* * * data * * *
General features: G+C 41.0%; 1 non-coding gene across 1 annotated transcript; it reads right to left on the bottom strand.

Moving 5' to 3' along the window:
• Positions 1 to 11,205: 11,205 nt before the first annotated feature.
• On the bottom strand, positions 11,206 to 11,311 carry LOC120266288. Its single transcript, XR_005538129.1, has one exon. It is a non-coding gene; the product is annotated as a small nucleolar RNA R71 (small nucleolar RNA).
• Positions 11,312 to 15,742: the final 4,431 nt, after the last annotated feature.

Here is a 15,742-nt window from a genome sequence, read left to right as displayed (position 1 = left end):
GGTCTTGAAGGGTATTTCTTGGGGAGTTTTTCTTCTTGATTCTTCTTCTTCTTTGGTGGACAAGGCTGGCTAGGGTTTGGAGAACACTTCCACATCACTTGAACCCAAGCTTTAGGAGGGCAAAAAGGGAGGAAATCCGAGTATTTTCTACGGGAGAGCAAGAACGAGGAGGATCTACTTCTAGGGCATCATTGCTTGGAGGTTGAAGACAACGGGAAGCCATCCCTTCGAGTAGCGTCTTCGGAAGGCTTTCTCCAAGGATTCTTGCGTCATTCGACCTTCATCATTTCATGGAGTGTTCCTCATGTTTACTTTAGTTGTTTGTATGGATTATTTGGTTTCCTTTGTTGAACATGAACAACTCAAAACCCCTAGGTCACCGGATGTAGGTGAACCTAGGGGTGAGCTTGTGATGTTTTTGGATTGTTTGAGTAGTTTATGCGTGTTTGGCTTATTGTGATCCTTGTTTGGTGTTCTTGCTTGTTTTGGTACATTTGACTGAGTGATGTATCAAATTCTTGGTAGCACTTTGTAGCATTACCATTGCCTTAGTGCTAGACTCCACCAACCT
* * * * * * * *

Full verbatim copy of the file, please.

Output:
General features: G+C 41.0%; 1 non-coding gene across 1 annotated transcript; it reads right to left on the bottom strand.

Moving 5' to 3' along the window:
• Positions 1 to 11,205: 11,205 nt before the first annotated feature.
• On the bottom strand, positions 11,206 to 11,311 carry LOC120266288. Its single transcript, XR_005538129.1, has one exon. It is a non-coding gene; the product is annotated as a small nucleolar RNA R71 (small nucleolar RNA).
• Positions 11,312 to 15,742: the final 4,431 nt, after the last annotated feature.

Here is a 15,742-nt window from a genome sequence, read left to right as displayed (position 1 = left end):
GGTCTTGAAGGGTATTTCTTGGGGAGTTTTTCTTCTTGATTCTTCTTCTTCTTTGGTGGACAAGGCTGGCTAGGGTTTGGAGAACACTTCCACATCACTTGAACCCAAGCTTTAGGAGGGCAAAAAGGGAGGAAATCCGAGTATTTTCTACGGGAGAGCAAGAACGAGGAGGATCTACTTCTAGGGCATCATTGCTTGGAGGTTGAAGACAACGGGAAGCCATCCCTTCGAGTAGCGTCTTCGGAAGGCTTTCTCCAAGGATTCTTGCGTCATTCGACCTTCATCATTTCATGGAGTGTTCCTCATGTTTACTTTAGTTGTTTGTATGGATTATTTGGTTTCCTTTGTTGAACATGAACAACTCAAAACCCCTAGGTCACCGGATGTAGGTGAACCTAGGGGTGAGCTTGTGATGTTTTTGGATTGTTTGAGTAGTTTATGCGTGTTTGGCTTATTGTGATCCTTGTTTGGTGTTCTTGCTTGTTTTGGTACATTTGACTGAGTGATGTATCAAATTCTTGGTAGCACTTTGTAGCATTACCATTGCCTTAGTGCTAGACTCCACCAACCT